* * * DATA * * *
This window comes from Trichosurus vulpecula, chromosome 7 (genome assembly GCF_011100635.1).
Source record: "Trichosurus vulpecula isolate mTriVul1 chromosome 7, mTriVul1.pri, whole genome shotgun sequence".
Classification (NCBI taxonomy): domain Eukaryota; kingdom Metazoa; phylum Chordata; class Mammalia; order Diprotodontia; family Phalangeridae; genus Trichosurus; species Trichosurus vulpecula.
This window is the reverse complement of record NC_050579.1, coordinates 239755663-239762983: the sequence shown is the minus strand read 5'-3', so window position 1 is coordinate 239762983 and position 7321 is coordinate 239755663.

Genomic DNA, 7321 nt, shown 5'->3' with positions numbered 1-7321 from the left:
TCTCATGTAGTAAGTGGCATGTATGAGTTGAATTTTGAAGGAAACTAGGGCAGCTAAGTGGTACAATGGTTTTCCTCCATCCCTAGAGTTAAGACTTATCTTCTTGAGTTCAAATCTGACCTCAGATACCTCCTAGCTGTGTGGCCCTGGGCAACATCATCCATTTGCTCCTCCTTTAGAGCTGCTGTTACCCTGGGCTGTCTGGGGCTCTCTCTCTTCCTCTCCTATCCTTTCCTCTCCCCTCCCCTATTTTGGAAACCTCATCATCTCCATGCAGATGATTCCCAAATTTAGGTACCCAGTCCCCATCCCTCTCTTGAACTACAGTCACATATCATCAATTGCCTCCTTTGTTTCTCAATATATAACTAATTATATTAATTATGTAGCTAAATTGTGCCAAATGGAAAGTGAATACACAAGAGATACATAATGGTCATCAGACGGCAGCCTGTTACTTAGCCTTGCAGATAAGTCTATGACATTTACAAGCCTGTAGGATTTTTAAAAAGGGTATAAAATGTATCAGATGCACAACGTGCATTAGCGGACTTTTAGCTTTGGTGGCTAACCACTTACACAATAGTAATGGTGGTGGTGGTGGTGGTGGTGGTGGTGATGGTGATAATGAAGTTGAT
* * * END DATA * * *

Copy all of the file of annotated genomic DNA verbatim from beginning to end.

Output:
This window comes from Trichosurus vulpecula, chromosome 7 (genome assembly GCF_011100635.1).
Source record: "Trichosurus vulpecula isolate mTriVul1 chromosome 7, mTriVul1.pri, whole genome shotgun sequence".
Classification (NCBI taxonomy): domain Eukaryota; kingdom Metazoa; phylum Chordata; class Mammalia; order Diprotodontia; family Phalangeridae; genus Trichosurus; species Trichosurus vulpecula.
This window is the reverse complement of record NC_050579.1, coordinates 239755663-239762983: the sequence shown is the minus strand read 5'-3', so window position 1 is coordinate 239762983 and position 7321 is coordinate 239755663.

Genomic DNA, 7321 nt, shown 5'->3' with positions numbered 1-7321 from the left:
TCTCATGTAGTAAGTGGCATGTATGAGTTGAATTTTGAAGGAAACTAGGGCAGCTAAGTGGTACAATGGTTTTCCTCCATCCCTAGAGTTAAGACTTATCTTCTTGAGTTCAAATCTGACCTCAGATACCTCCTAGCTGTGTGGCCCTGGGCAACATCATCCATTTGCTCCTCCTTTAGAGCTGCTGTTACCCTGGGCTGTCTGGGGCTCTCTCTCTTCCTCTCCTATCCTTTCCTCTCCCCTCCCCTATTTTGGAAACCTCATCATCTCCATGCAGATGATTCCCAAATTTAGGTACCCAGTCCCCATCCCTCTCTTGAACTACAGTCACATATCATCAATTGCCTCCTTTGTTTCTCAATATATAACTAATTATATTAATTATGTAGCTAAATTGTGCCAAATGGAAAGTGAATACACAAGAGATACATAATGGTCATCAGACGGCAGCCTGTTACTTAGCCTTGCAGATAAGTCTATGACATTTACAAGCCTGTAGGATTTTTAAAAAGGGTATAAAATGTATCAGATGCACAACGTGCATTAGCGGACTTTTAGCTTTGGTGGCTAACCACTTACACAATAGTAATGGTGGTGGTGGTGGTGGTGGTGGTGGTGATGGTGATAATGAAGTTGAT